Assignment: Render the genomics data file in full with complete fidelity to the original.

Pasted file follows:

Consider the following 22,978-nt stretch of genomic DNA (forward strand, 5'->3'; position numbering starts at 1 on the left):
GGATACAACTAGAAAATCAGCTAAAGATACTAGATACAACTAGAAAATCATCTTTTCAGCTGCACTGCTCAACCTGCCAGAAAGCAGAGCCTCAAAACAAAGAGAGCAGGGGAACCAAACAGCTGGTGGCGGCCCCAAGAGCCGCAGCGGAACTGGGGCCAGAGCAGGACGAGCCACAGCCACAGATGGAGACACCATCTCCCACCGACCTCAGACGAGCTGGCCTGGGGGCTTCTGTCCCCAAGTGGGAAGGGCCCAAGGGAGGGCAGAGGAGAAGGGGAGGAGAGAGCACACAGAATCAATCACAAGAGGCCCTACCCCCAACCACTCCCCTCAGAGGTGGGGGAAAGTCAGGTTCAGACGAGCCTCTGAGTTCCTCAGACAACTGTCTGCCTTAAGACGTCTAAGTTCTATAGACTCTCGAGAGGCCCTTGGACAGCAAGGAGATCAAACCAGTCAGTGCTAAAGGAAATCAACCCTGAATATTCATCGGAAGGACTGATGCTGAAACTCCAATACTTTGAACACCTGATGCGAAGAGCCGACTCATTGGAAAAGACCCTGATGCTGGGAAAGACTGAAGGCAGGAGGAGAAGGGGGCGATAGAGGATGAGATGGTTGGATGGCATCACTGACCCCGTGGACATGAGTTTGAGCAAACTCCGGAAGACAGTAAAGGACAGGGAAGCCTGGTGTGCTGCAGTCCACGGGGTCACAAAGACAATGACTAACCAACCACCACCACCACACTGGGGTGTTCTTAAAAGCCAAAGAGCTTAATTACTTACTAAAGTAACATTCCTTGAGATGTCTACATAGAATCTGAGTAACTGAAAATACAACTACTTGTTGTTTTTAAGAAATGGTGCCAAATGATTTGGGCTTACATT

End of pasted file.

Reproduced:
Consider the following 22,978-nt stretch of genomic DNA (forward strand, 5'->3'; position numbering starts at 1 on the left):
GGATACAACTAGAAAATCAGCTAAAGATACTAGATACAACTAGAAAATCATCTTTTCAGCTGCACTGCTCAACCTGCCAGAAAGCAGAGCCTCAAAACAAAGAGAGCAGGGGAACCAAACAGCTGGTGGCGGCCCCAAGAGCCGCAGCGGAACTGGGGCCAGAGCAGGACGAGCCACAGCCACAGATGGAGACACCATCTCCCACCGACCTCAGACGAGCTGGCCTGGGGGCTTCTGTCCCCAAGTGGGAAGGGCCCAAGGGAGGGCAGAGGAGAAGGGGAGGAGAGAGCACACAGAATCAATCACAAGAGGCCCTACCCCCAACCACTCCCCTCAGAGGTGGGGGAAAGTCAGGTTCAGACGAGCCTCTGAGTTCCTCAGACAACTGTCTGCCTTAAGACGTCTAAGTTCTATAGACTCTCGAGAGGCCCTTGGACAGCAAGGAGATCAAACCAGTCAGTGCTAAAGGAAATCAACCCTGAATATTCATCGGAAGGACTGATGCTGAAACTCCAATACTTTGAACACCTGATGCGAAGAGCCGACTCATTGGAAAAGACCCTGATGCTGGGAAAGACTGAAGGCAGGAGGAGAAGGGGGCGATAGAGGATGAGATGGTTGGATGGCATCACTGACCCCGTGGACATGAGTTTGAGCAAACTCCGGAAGACAGTAAAGGACAGGGAAGCCTGGTGTGCTGCAGTCCACGGGGTCACAAAGACAATGACTAACCAACCACCACCACCACACTGGGGTGTTCTTAAAAGCCAAAGAGCTTAATTACTTACTAAAGTAACATTCCTTGAGATGTCTACATAGAATCTGAGTAACTGAAAATACAACTACTTGTTGTTTTTAAGAAATGGTGCCAAATGATTTGGGCTTACATT